First Africa Day was celebrated at the Vibrant Gujarat summit where 50 African countries apart from large number of African students participated. Likewise hosting Cyril Ramphosa the South African President as Chief Guest for the Republic Day this year attested to the importance India attached to Africa .
By Amb. Anil Trigunayat
It is abundantly clear that India has shifted gears of its engagement with Africa in a more concerted manner if one were to go by her recent activities across the spectrum of cooperation in accordance with the wishes of the respective countries . India announced a grant of US$15 mn to Niger to enable it to host the next African union Summit (AU) currently underway in Niamey . Some critics argued that the funds could have been more productively utilized in infra development etc. But all that is already being done. Supporting AU Summit and interactions after her own India- Africa Forum Summits ( last being in 2015) is a natural corollary and attests to the fact that India engages with its natural partner Africa both in bilateral, regional and multilateral context. AU and its constituent 55 countries are the collective voice of the continent and India wishes to engage with them given her umbilical and historical non-reciprocal relationship.
It is also time that structural and content driven focused approach for collaboration becomes the norm in accordance with PM Modi’s 10 principles for engagement with Africa announced during his address to the Ugandan Parliament in 2016. First Africa Day was celebrated at the Vibrant Gujarat summit where 50 African countries apart from large number of African students participated. Likewise hosting Cyril Ramphosa the South African President as Chief Guest for the Republic Day this year attested to the importance India attached to Africa.
As the world is heading apace towards the AI driven Industrial Revolution 4.0 neither India wants to miss it nor would want the Africans to lose out. Hence setting up Centres of Excellence and ICT and cutting edge technological cooperation for connectivity and R& D through capacity building has been a constant endeavour. No wonder only last week India inaugurated the Mahatma Gandhi IT & Biotech Park in Cote d’Ivoire in West Africa which as a special zone could incubate unicorns in the sunrise technologies . The MEA announcement stated “The MGIT-BP is being built with India’s assistance through EXIM Bank Lines of Credit of US$ 20 million. The MGIT-BP project consists of two parts firstly, architectural concept & design for the buildings of FTZ and construction of main building to host IT enterprises. Secondly, supply and commissioning of equipment which included, Computer Assembly Plant, VSAT with Satellite Earth Station, Networking Lab, Human DNA Lab, Data Storage Area Network, an Audio-Visual Lab & a Power Generator.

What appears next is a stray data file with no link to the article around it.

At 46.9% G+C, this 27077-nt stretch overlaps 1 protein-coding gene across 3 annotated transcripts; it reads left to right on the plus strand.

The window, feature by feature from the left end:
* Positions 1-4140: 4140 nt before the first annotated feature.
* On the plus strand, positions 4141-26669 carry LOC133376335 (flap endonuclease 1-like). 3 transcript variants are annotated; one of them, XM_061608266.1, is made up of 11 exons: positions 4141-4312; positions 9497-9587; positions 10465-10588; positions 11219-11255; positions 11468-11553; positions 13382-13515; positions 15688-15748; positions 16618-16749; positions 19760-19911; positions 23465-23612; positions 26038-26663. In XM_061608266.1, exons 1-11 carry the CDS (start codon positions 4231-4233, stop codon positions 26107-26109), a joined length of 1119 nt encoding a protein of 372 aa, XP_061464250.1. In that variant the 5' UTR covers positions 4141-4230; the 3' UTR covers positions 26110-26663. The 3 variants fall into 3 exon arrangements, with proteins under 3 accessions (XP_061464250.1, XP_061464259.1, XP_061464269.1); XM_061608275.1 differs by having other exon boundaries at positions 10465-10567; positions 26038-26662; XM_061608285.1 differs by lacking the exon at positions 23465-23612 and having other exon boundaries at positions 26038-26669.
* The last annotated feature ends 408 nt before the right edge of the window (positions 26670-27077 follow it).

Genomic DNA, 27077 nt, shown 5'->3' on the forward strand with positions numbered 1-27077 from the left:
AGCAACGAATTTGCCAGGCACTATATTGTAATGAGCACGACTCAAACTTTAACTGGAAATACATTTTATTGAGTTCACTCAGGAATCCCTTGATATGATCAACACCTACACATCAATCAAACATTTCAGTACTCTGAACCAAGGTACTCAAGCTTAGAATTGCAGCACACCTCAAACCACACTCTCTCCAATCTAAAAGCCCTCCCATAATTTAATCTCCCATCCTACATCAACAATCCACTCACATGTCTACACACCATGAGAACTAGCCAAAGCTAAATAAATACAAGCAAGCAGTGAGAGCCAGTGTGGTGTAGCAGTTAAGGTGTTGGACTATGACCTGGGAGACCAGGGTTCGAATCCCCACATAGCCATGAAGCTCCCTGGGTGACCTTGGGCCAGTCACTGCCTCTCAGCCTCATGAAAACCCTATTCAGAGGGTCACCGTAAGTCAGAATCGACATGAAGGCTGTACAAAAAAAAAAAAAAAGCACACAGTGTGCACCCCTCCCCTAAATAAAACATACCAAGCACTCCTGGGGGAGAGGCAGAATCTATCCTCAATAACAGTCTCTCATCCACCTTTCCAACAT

The first part of the project was implemented by Shapoorji Pallonji while the second part of the project was implemented by United Telecom Limited (UTL). There has been a significant intensification of our engagement with Cote d’Ivoire over the years and has extended six Lines of Credit aggregating to USD 207.70 million, aimed at building Infrastructure, improving the Ivorian skills and create opportunities”. India also gifted 250 e-Rickshaws to Senegal under the clean energy initiative. Large number of African countries are becoming a part of the “ Indian Solar alliance “ under which India has committed US$ 2bn to assist Africa acquire solar salience apart from “the Solar mamas” doing the yeoman community service post their training in India . This is just one example. Recently signed MoU with Tunisia in the area of space cooperation will further extend the application of frontier technologies and communication.
In fact India had earlier embarked on a Pan African e-Network project for providing satellite connectivity to the continent for telemedicine , tele-education and e-governance . Its second phase was launched earlier in the year when it was decided to upgrade the outreach with e-Vidya Bharati and Arogya Bharati projects by connecting ace institutions for tele-education and telemedicine apart from large number of scholarships. In fact during the IAFS 2015 India has pledged US$10 bn in lines of credit with $600 mn in project grants for Africa with 50000 training slots for Africans for capacity building which in fact is the USP and widely appreciated. Nearly 189 projects in 42 African countries are in various stages of completion with over $ 26 bn lines of credit. Several loopholes have been plugged and monitoring mechanisms are being introduced for speedier delivery systems. This is remarkable and in good faith since India is not a capital exporting country nor can it afford to indulge in cheque book diplomacy. Moreover India follows an Africa owned and Africa led developmental strategy anchoring its engagement giving primacy to equity, equality , mutual respect and growth dividends for the larger good as against the neo-colonialist approaches by some other major players who either have a colonial connect or indulge in cheque book diplomacy. Hence a reservoir of tremendous goodwill for India gives it a unique edge and advantage. Successful centuries old Indian enterprise and 3mn diaspora further sharpen the Indian edge.